Maybe I should have posted that uber-long playoff guide that I teased in an earlier post. Someone I know, who has been watching sports for much longer than I have, clearly knows nothing about how to be a real Montreal Canadiens fan. So I should probably teach him, even though I've only been with this team for as long as the goalie this guy hates. (Oh. I should have mentioned off the bat that he's one of five people in this city still holding out hope that Jaroslav Halak will show up in a Habs jersey and say it was all a joke.)
Attending a Canadiens game in Montreal is a special privilege. The Habs sell out 82 games a season, plus playoffs. Everyone wants to be there. Some people don't understand that. They just see it as a business opportunity, not as a special bond between a hockey team and its crazy-passionate fans. It's no secret that I'm not a fan of scalpers, but just like the fans who only show up during the playoffs, there are the opportunists who only want to make money during the playoffs.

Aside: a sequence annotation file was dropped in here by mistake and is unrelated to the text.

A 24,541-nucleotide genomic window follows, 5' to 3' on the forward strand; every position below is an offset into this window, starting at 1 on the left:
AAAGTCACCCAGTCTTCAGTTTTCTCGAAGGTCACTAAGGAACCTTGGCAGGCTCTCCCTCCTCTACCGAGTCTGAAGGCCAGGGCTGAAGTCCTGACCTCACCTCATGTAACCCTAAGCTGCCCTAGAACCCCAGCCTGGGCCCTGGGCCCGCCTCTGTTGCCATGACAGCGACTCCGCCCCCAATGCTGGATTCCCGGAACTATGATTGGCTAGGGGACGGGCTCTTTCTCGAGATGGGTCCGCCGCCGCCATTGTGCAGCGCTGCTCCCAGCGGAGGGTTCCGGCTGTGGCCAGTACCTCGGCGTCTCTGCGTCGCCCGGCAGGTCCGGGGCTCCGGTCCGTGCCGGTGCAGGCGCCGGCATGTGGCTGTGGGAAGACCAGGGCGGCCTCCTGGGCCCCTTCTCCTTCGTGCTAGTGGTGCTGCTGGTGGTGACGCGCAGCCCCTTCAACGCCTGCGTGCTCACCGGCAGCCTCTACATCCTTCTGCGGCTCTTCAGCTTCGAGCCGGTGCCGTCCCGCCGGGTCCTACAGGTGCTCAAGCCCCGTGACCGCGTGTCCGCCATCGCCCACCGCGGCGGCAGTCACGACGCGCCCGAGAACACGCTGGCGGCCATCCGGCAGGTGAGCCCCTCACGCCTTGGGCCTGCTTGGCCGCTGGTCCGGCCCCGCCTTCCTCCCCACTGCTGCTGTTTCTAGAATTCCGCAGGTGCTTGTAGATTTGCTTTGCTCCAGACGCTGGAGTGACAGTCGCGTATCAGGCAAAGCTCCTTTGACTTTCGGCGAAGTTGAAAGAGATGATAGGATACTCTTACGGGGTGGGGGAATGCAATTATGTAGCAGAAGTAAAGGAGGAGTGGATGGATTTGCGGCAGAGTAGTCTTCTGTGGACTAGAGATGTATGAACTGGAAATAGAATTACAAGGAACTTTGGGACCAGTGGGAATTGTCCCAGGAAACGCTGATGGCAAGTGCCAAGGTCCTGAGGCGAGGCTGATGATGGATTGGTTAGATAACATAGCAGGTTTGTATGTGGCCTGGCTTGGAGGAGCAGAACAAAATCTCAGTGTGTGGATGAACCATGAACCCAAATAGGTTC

If you get your hands on playoff tickets only to scalp them at a ridiculous markup, you're crazy. You're better off going to the game yourself with a Snuggie and an eyemask, maybe a copy of People magazine.
People love their teams. They really do. But paying a ridiculous price for tickets is a joke. It's rude to whoever buys them, and it just proves that demand is so high that no one in the NHL will think twice about raising the regular prices for game tickets. There are tons of people who would have loved toactually go to the game, not just make money off of someone willing to spend extra (and maybe make some sacrifices in order to do so) because they love their team that much.
There's no excuse. It's disrespectful.